Machine Learning
Sentiment Analysis and Machine Learning
May 11, 2017 Erik Peterson

Sentiment analysis has traditionally been used to quantify quantitative, semantic information for assessment and benchmarking. By reducing verbose, semi-structured or free-form natural language information to binary data - whether positive or negative - customer feedback can be objectively and accurately measured and compared.

Sentiment analysis has traditionally been employed by enterprises to benchmark “how they’re doing” in a given market or with a given audience. It frequently takes the form of media analyses, counting positive and negative coverage over one or several time frames. Because of its labor-intensiveness, such information has usually been often beyond the reach of small to medium sized organizations, who instead default to other secondary metrics as a gauge of their marketing and public relations performance.

But thanks to social media streams and rapid evolution in data mining and machine learning, sophisticated natural language analytical tools are within reach of even modest businesses. Unstructured semantic information in multiple languages can be parsed by computers using a variety of tools, including open source software such as Python’s Natural Language Toolkit, Stanford’s Core NLP Suite or Apache Open NLP. Instead of paying providers to employ humans to read and evaluate written content and customer feedback, businesses use such solutions to process feedback contained website comments, emails and social media streams.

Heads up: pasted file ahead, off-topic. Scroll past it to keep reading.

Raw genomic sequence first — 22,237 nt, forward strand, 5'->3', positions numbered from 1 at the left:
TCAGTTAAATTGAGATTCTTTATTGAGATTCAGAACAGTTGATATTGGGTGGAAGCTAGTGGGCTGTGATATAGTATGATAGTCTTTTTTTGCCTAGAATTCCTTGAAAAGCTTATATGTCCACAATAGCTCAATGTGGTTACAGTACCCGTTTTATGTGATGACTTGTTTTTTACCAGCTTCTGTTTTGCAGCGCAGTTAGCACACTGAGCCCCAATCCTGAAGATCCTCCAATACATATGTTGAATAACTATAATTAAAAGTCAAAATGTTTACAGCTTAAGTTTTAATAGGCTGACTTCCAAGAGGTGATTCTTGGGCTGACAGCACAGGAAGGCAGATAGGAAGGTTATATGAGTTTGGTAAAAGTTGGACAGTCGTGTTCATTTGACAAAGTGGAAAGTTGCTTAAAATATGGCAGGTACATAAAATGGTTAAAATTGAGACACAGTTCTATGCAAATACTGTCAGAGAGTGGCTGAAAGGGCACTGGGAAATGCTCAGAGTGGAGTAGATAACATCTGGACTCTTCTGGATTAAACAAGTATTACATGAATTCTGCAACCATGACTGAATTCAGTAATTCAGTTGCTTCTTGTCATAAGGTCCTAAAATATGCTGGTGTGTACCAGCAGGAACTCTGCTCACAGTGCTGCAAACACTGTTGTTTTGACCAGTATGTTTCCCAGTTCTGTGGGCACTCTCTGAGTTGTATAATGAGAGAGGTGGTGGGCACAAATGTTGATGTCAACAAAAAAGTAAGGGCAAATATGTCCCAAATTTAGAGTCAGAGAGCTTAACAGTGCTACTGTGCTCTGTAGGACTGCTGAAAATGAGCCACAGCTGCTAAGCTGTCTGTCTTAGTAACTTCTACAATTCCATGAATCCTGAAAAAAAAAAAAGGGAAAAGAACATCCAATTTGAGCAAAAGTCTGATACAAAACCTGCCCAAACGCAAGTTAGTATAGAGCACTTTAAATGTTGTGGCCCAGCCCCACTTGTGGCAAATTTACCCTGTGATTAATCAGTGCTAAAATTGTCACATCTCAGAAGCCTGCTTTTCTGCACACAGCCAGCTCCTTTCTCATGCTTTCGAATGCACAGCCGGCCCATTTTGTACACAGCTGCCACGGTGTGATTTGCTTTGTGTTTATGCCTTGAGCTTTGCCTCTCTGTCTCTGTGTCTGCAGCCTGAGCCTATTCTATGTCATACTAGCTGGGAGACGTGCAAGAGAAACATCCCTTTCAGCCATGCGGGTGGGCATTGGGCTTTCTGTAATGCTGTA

Better yet, sentiment analysis can be applied beyond the traditional top-level binary yay-or-nay evaluation of a business or brand to specific products or features within that business or brand. Provided that there’s sufficient data/feedback for analysis, machine learning algorithms can be deployed in tailored, specific fashion. Further still, sentiment analysis can be used to combine disparate types of information. For example, semantic information can be correlated with geolocation data, to rapidly visualize patterns and trends. Not just businesses, but disaster preparedness and first responders can benefit from these methods and technologies.

If previous generations of technology were limited by the tools available, machine learning, IoT, and sentiment analysis are limited only by the ingenuity and imagination of its users. The proliferation of digital information and processing ability has delivered unprecedented ability for businesses to understand their audiences and environment.

Erik Peterson
DevOps & Cloud Infrastructure